Tag Archives: craft beer

New Partnership with US Based Yakima Chief Hops

We have some great news for what has been a very strange year so far – we have recently partnered as a product distributor for the UK with Yakima Chief Hops (YCH) of Yakima, Washington in the Pacific Northwest region of the United States.

A 100% farmer owned global hop supplier, Yakima Chief Hops has served the global brewing industry for more than 30 years. Their mission is to foster connections between multi-generational family hop farms and the world’s finest brewers, which meant a synergy was found with us as an independent hop farm ourselves.

Owned by 15 hop growers from across the Pacific Northwest, YCH is uniquely positioned to tell the stories of where great beer begins. With a company rooted in family farming, YCH not only values quality and transparency, but also innovation and sustainability.

Sebastian Nielsen, our Sales & Marketing Director is delighted with the new partnership: “Partnering with YCH is another big milestone in the growth of our business. They visited our farm a couple of years ago and inspired us with best practice around hop growing, storage and processing. We share the same values around quality and maintaining close relationships directly with brewers, so it is a perfect match that will benefit our customers greatly.”

Despite recent set-backs due to Covid-19 instigated pub closures across the world, the craft brewing industry continues to expand and YCH reached out due to its desire to remain committed to forming strategic partnerships with approved distributors. They noted that the UK & Ireland in particular had experienced significant growth in the craft beer community, counting more than 2000 breweries in the region.

Maria Skalli, European Distributor Accounts Manager at YCH notes “At YCH, we value the opportunity to connect with distributors and breweries of all sizes, no matter where they are in the world. Local distributors are particularly well-equipped to work alongside our regional sales managers, to help us reach and satisfy the needs of breweries of all sizes and needs across the world.”

As well as Brook House Hops in the UK, Loughran Brewing Stores Ltd in the Republic of Ireland and Northern Ireland have also come on board, with the plan to better serve local customers across the whole of Europe.

Skalli continues “Our local YCH team members Katie Richardson and Jason Little are looking forward to working with Brook House Hops and Loughran Brewing Stores. We are excited to find synergies with these distributors to ensure that our brewing customers are happy with the solutions we offer.”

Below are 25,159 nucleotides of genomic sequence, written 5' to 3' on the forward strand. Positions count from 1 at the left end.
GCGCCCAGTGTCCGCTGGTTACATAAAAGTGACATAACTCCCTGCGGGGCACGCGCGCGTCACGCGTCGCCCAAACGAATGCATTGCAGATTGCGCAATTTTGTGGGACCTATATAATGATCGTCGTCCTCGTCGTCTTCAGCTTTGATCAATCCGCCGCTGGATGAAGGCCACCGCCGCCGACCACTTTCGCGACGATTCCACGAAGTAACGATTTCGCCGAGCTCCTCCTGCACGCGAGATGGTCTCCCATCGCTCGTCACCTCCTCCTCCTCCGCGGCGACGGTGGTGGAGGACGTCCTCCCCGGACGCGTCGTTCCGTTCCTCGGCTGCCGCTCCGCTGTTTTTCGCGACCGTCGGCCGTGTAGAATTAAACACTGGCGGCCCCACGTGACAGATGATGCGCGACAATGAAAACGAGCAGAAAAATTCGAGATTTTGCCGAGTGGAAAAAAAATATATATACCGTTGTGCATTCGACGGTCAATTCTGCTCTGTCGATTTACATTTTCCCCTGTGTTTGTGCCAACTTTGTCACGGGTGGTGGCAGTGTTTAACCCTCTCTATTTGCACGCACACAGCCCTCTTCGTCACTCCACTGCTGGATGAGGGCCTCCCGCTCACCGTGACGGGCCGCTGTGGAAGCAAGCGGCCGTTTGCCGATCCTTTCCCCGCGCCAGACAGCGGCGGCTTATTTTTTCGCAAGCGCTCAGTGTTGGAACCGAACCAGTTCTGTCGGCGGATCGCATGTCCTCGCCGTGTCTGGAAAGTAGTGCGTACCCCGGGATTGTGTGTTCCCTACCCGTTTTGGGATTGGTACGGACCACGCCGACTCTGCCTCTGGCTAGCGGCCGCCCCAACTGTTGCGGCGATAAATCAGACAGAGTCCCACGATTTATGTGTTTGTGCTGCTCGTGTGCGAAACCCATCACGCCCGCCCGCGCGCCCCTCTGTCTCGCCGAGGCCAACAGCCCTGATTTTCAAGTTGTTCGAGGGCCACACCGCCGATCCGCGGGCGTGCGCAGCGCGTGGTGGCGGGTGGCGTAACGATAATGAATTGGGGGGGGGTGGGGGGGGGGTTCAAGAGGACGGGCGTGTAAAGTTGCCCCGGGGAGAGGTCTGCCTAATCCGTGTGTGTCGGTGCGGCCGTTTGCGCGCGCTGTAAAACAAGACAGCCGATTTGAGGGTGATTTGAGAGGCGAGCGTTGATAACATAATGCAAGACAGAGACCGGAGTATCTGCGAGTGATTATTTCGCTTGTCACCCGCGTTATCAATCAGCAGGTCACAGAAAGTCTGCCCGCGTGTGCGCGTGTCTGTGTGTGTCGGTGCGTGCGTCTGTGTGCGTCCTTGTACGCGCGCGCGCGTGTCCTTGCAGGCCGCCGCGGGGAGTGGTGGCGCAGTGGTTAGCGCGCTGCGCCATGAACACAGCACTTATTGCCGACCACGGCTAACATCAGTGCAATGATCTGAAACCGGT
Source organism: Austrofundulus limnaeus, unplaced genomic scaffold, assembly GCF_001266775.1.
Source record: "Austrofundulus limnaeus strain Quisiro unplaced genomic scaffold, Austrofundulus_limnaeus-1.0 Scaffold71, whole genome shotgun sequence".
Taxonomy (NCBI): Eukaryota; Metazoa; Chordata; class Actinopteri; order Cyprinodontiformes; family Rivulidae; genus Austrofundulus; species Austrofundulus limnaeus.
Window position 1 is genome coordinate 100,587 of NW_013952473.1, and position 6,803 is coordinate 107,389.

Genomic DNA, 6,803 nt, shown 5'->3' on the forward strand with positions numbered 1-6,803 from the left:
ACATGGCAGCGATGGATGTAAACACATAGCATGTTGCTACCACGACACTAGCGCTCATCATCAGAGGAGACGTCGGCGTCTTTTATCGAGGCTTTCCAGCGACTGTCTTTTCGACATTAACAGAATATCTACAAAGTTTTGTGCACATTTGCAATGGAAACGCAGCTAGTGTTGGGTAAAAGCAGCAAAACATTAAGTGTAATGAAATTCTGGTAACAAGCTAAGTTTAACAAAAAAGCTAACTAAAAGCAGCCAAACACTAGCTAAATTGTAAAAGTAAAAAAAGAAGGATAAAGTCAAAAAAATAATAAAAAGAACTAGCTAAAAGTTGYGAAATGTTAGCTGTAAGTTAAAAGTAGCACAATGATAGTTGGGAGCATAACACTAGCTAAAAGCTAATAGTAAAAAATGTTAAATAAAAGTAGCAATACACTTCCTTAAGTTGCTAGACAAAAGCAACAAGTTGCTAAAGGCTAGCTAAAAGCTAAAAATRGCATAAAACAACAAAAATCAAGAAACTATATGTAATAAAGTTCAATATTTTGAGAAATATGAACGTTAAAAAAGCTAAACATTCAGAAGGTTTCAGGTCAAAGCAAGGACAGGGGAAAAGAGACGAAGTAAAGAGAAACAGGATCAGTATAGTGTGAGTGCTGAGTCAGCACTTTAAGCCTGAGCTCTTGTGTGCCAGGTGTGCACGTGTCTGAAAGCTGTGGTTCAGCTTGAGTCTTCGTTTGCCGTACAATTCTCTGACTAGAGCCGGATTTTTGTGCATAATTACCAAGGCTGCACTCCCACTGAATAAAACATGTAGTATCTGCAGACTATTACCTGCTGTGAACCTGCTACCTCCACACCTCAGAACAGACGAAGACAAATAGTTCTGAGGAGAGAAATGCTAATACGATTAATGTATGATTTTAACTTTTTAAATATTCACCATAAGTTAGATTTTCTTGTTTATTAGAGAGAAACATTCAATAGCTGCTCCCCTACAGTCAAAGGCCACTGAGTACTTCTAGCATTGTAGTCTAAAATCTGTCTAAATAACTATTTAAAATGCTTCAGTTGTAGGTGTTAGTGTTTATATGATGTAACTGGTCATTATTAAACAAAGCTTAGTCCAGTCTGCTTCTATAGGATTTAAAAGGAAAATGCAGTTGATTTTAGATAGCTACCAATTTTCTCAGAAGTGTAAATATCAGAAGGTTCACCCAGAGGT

By working with local distributors across The Pond, YCH can offer a variety of options to craft breweries big and small, to get the best hops into their beer – these partnerships also create value for brewing customers as they allow for more flexible delivery sizes, access to local YCH inventory and improved delivery times.

With our existing Herefordshire and Worcestershire farms bringing brewers an incredible portfolio of UK hops, we are thrilled to be able to level up our US hop offering too. Using state of the art modern local refrigerated warehouses, we can deliver products to exacting standards with quick turnaround times, things which are important to both our ethos and that of YCH.

We also supply a wide range of additional brewing ingredients, providing brewers with the convenience to purchase all their supplies from one place, cementing our tempting offering for brewers across the continent. Both us and Loughran Brewing Stores operate family farms of their own, which means we share a unique passion with YCH for growing quality ingredients, knowing that great beer starts in the field.

Visit our homepage to check out our range of hops, malt and yeast today.

Hop Trading and Exchange in the Age of the Pandemic

Coronavirus, Covid-19, pandemic – all words we don’t really want to hear right now, since the months of lockdown have started to blur into a haze of lost memories and, for many businesses, lost income.

Here at Brook House Hops, we’ve been affected by the boatload as you can imagine, due to our place as a supplier to those who subsequently supply our wonderful pubs. With pubs, restaurants, cafés and other hospitality venues all closed since March 23rd, less beer is being brewed and therefore less hops purchased.